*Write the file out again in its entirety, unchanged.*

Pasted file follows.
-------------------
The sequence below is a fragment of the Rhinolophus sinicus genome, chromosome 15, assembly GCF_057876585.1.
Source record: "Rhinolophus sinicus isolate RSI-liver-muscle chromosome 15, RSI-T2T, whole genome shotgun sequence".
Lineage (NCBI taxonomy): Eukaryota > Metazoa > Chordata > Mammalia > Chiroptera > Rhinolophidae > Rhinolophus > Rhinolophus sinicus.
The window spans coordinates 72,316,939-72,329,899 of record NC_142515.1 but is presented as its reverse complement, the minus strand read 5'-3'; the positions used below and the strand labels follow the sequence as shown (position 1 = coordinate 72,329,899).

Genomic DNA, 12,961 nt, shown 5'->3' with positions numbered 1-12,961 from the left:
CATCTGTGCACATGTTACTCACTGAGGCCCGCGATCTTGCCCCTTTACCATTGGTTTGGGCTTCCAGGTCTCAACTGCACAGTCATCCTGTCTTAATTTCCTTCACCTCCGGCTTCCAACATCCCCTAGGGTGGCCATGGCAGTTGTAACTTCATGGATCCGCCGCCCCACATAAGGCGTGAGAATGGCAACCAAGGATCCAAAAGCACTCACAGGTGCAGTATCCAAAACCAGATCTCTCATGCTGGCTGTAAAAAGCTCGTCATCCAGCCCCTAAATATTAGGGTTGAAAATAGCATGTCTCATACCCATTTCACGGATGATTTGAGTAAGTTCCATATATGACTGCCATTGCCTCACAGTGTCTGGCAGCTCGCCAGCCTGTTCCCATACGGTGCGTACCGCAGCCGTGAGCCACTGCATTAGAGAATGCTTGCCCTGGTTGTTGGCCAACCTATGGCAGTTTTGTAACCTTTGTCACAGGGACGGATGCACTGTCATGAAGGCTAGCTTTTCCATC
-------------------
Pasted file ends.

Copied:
The sequence below is a fragment of the Rhinolophus sinicus genome, chromosome 15, assembly GCF_057876585.1.
Source record: "Rhinolophus sinicus isolate RSI-liver-muscle chromosome 15, RSI-T2T, whole genome shotgun sequence".
Lineage (NCBI taxonomy): Eukaryota > Metazoa > Chordata > Mammalia > Chiroptera > Rhinolophidae > Rhinolophus > Rhinolophus sinicus.
The window spans coordinates 72,316,939-72,329,899 of record NC_142515.1 but is presented as its reverse complement, the minus strand read 5'-3'; the positions used below and the strand labels follow the sequence as shown (position 1 = coordinate 72,329,899).

Genomic DNA, 12,961 nt, shown 5'->3' with positions numbered 1-12,961 from the left:
CATCTGTGCACATGTTACTCACTGAGGCCCGCGATCTTGCCCCTTTACCATTGGTTTGGGCTTCCAGGTCTCAACTGCACAGTCATCCTGTCTTAATTTCCTTCACCTCCGGCTTCCAACATCCCCTAGGGTGGCCATGGCAGTTGTAACTTCATGGATCCGCCGCCCCACATAAGGCGTGAGAATGGCAACCAAGGATCCAAAAGCACTCACAGGTGCAGTATCCAAAACCAGATCTCTCATGCTGGCTGTAAAAAGCTCGTCATCCAGCCCCTAAATATTAGGGTTGAAAATAGCATGTCTCATACCCATTTCACGGATGATTTGAGTAAGTTCCATATATGACTGCCATTGCCTCACAGTGTCTGGCAGCTCGCCAGCCTGTTCCCATACGGTGCGTACCGCAGCCGTGAGCCACTGCATTAGAGAATGCTTGCCCTGGTTGTTGGCCAACCTATGGCAGTTTTGTAACCTTTGTCACAGGGACGGATGCACTGTCATGAAGGCTAGCTTTTCCATC